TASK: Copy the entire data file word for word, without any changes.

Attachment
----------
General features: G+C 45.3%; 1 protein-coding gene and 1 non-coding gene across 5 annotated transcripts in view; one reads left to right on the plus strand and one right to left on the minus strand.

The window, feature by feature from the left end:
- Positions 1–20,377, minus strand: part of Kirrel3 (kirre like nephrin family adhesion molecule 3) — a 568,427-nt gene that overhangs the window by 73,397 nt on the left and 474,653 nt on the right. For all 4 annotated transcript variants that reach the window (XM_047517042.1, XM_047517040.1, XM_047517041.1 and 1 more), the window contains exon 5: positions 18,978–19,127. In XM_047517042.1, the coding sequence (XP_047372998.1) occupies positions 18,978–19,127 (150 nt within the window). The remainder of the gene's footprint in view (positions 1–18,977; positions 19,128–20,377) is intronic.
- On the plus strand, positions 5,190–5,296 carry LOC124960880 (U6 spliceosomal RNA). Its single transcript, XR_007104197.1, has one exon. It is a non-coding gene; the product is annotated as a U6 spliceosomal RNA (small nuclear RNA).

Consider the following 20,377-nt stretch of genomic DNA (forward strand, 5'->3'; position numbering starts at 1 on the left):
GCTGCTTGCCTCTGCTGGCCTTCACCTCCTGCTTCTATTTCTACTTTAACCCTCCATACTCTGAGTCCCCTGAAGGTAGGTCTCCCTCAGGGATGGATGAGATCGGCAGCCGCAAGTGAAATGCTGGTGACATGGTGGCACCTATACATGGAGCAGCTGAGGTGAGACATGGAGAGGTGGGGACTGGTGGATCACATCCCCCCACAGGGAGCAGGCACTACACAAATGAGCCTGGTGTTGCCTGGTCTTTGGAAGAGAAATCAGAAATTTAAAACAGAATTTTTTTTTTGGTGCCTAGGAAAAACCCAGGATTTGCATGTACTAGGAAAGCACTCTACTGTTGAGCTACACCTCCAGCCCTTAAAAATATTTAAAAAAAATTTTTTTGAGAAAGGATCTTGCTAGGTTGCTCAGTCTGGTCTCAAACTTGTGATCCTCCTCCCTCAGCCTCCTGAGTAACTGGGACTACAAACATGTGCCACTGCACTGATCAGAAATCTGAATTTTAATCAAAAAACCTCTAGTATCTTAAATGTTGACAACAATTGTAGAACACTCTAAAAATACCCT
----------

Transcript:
General features: G+C 45.3%; 1 protein-coding gene and 1 non-coding gene across 5 annotated transcripts in view; one reads left to right on the plus strand and one right to left on the minus strand.

The window, feature by feature from the left end:
- Positions 1–20,377, minus strand: part of Kirrel3 (kirre like nephrin family adhesion molecule 3) — a 568,427-nt gene that overhangs the window by 73,397 nt on the left and 474,653 nt on the right. For all 4 annotated transcript variants that reach the window (XM_047517042.1, XM_047517040.1, XM_047517041.1 and 1 more), the window contains exon 5: positions 18,978–19,127. In XM_047517042.1, the coding sequence (XP_047372998.1) occupies positions 18,978–19,127 (150 nt within the window). The remainder of the gene's footprint in view (positions 1–18,977; positions 19,128–20,377) is intronic.
- On the plus strand, positions 5,190–5,296 carry LOC124960880 (U6 spliceosomal RNA). Its single transcript, XR_007104197.1, has one exon. It is a non-coding gene; the product is annotated as a U6 spliceosomal RNA (small nuclear RNA).

Consider the following 20,377-nt stretch of genomic DNA (forward strand, 5'->3'; position numbering starts at 1 on the left):
GCTGCTTGCCTCTGCTGGCCTTCACCTCCTGCTTCTATTTCTACTTTAACCCTCCATACTCTGAGTCCCCTGAAGGTAGGTCTCCCTCAGGGATGGATGAGATCGGCAGCCGCAAGTGAAATGCTGGTGACATGGTGGCACCTATACATGGAGCAGCTGAGGTGAGACATGGAGAGGTGGGGACTGGTGGATCACATCCCCCCACAGGGAGCAGGCACTACACAAATGAGCCTGGTGTTGCCTGGTCTTTGGAAGAGAAATCAGAAATTTAAAACAGAATTTTTTTTTTGGTGCCTAGGAAAAACCCAGGATTTGCATGTACTAGGAAAGCACTCTACTGTTGAGCTACACCTCCAGCCCTTAAAAATATTTAAAAAAAATTTTTTTGAGAAAGGATCTTGCTAGGTTGCTCAGTCTGGTCTCAAACTTGTGATCCTCCTCCCTCAGCCTCCTGAGTAACTGGGACTACAAACATGTGCCACTGCACTGATCAGAAATCTGAATTTTAATCAAAAAACCTCTAGTATCTTAAATGTTGACAACAATTGTAGAACACTCTAAAAATACCCT